What is in this article?:
- Proactive Pasture Management Can Improve Calving Rates
- Rotational grazing helps reduce supplemental feeding
- Soil, forage samples
Rotational grazing helps reduce supplemental feeding
Whether its fescue in the Midsouth, coastal Bermuda in central Texas or Buffalo grass farther west, the availability of sufficient grass and a little rainfall can enable ranchers to maintain rotational grazing.
“Producers should utilize rotational grazing when possible,” Clark says. “Depending on your location and rainfall, rotational grazing will enable you to obtain more efficient gains. If it’s possible, development a rotational program where you’re grazing all year long instead of depending on supplemental hay. That can help save a lot on input costs.”
Stocking rates should be based on regional forage recommendations. They should be altered if pastures have been stressed due to drought or other situations. Restocking too early after drought, or even a range fire, can prevent grass from regaining a good root system.
Of course, there are many benefits of good forage management. And you’ll see them in your cows and their calves. “Our goal is to see every cow with a BCS 5,” Clark says. “At that condition, they are more likely to produce a good calf that should have a high weaning weight.
“A good forage program will help cows maintain that condition. Their BCS should be monitored every time they enter the chute. With a BCS 5, cows have a 90% or better conception rate.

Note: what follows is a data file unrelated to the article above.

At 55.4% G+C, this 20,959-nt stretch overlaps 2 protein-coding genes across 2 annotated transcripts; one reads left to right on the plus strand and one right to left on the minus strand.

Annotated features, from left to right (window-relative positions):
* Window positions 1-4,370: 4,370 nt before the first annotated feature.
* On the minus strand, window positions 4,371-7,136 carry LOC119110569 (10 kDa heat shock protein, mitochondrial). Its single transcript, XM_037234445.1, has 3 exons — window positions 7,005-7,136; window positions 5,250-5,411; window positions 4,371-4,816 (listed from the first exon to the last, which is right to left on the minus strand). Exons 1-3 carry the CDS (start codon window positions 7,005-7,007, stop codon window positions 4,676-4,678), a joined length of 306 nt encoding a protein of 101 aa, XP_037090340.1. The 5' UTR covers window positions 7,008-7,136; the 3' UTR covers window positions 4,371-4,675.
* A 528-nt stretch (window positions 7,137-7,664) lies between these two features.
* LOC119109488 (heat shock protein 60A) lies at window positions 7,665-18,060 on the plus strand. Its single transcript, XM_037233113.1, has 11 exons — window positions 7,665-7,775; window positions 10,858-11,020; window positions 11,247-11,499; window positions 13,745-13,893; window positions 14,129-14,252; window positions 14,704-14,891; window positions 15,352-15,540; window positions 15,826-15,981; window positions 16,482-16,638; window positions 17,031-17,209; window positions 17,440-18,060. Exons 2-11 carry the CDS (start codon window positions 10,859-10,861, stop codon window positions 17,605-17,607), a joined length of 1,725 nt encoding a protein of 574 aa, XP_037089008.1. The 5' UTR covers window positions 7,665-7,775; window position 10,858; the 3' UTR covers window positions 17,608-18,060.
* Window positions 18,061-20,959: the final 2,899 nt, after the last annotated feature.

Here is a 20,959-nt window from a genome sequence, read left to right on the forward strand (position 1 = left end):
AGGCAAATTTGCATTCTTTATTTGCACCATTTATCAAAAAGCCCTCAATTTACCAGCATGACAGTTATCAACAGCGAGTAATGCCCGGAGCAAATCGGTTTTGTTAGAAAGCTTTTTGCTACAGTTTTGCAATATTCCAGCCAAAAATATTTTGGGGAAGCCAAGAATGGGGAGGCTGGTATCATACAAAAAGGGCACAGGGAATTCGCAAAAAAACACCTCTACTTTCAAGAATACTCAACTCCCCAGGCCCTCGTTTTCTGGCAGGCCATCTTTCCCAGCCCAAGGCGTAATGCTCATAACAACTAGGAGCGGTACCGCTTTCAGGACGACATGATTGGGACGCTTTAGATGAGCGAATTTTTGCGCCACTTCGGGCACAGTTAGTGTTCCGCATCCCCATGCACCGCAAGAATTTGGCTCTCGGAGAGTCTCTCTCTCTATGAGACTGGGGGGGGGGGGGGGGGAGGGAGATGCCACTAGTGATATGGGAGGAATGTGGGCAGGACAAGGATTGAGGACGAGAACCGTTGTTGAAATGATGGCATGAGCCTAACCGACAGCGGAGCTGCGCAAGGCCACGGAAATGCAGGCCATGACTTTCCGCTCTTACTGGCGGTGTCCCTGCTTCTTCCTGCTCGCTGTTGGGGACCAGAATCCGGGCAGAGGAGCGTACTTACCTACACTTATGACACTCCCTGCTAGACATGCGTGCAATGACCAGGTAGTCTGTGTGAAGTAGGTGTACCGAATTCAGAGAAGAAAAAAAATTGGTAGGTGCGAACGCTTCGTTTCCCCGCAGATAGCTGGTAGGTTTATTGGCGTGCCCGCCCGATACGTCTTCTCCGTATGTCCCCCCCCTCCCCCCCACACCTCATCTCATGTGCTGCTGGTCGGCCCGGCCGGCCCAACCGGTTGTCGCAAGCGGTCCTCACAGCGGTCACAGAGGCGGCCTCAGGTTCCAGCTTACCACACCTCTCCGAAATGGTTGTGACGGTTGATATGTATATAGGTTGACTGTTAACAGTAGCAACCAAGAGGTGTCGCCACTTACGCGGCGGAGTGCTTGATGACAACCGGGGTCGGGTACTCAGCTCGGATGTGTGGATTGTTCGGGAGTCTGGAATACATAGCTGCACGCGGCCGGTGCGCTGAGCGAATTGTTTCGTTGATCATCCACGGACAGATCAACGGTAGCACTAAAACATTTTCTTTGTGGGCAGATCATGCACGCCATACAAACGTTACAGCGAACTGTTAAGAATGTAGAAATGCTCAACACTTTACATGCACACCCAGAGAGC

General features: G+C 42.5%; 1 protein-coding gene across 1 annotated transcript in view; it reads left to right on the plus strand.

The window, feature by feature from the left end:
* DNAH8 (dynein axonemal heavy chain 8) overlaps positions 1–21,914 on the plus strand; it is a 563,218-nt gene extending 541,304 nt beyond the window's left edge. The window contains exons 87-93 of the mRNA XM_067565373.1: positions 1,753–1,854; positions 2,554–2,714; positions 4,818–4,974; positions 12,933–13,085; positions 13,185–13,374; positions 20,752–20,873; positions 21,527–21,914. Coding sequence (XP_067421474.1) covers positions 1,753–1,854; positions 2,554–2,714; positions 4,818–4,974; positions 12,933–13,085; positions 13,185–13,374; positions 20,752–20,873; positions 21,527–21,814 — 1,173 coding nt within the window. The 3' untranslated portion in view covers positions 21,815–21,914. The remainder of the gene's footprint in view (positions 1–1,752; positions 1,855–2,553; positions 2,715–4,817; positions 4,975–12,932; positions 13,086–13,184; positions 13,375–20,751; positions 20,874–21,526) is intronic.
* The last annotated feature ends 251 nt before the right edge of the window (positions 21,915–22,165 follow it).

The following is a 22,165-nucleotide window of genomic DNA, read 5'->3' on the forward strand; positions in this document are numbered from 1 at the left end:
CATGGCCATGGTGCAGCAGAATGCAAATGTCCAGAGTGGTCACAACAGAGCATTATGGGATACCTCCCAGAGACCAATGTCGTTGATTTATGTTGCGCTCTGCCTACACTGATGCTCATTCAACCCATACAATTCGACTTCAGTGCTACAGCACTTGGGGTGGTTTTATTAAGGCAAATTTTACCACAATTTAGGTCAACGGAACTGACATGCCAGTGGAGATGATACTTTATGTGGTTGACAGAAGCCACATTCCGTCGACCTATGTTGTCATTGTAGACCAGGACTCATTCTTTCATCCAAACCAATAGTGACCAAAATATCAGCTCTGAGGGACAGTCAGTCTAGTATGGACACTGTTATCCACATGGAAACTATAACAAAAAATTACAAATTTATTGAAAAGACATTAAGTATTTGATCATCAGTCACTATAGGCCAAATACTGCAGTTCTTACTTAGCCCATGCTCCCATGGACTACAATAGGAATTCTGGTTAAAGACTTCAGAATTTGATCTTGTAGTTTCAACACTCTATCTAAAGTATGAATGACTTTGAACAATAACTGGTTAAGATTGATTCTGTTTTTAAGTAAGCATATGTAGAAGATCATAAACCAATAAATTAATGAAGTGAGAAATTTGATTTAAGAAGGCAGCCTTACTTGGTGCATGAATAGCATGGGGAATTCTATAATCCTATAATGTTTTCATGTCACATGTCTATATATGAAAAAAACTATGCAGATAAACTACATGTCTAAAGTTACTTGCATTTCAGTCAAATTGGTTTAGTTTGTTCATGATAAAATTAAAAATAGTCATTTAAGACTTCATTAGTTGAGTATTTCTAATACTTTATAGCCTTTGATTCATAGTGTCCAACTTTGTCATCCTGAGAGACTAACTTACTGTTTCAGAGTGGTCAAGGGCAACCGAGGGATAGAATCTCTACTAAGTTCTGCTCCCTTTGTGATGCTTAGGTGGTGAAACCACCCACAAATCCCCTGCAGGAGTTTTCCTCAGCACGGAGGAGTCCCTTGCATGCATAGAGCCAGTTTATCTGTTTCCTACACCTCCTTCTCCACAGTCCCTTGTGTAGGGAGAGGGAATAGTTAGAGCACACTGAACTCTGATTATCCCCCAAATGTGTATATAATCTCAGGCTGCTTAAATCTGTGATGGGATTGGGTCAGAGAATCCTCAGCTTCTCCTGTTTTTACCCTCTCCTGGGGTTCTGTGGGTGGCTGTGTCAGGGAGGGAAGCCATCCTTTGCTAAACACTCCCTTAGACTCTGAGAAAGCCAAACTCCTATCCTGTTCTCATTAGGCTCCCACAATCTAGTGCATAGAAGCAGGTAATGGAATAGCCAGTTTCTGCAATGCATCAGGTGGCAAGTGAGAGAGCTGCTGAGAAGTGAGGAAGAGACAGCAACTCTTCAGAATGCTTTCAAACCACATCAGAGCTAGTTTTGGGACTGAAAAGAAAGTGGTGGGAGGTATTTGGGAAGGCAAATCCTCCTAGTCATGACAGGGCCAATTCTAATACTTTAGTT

“Proactive management will help get them back to BCS 5 more efficiently, through a good nutrition program, along with a good vaccination protocol and proper animal health plan. It’s important to remember it takes roughly 75-100 pounds of weight to increase a BCS by one score. The availability of good forage from the pasture will promote that and enable the producer to depend less on supplemental feeding.”
Along with helping cows maintain a good BCS, good pasture forage enables their calves or stocker placements to see higher average daily gains. “We know there is a correlation between a cow’s nutritional status and the calf’s health and weaning weights.”
Clark says. “Weaning weight will be higher, which helps calves approach puberty sooner.
“Cows that calve later in the calving season have to work harder to wean a calf at the same weight as those calves that are calved earlier in the calving season.”
She encourages producers to preg check their heifers and cows through conventional or newer blood testing methods. “However, these tests only tell you whether she’s open,” Clark says, “not necessarily if she has conceived in the 85-day period.”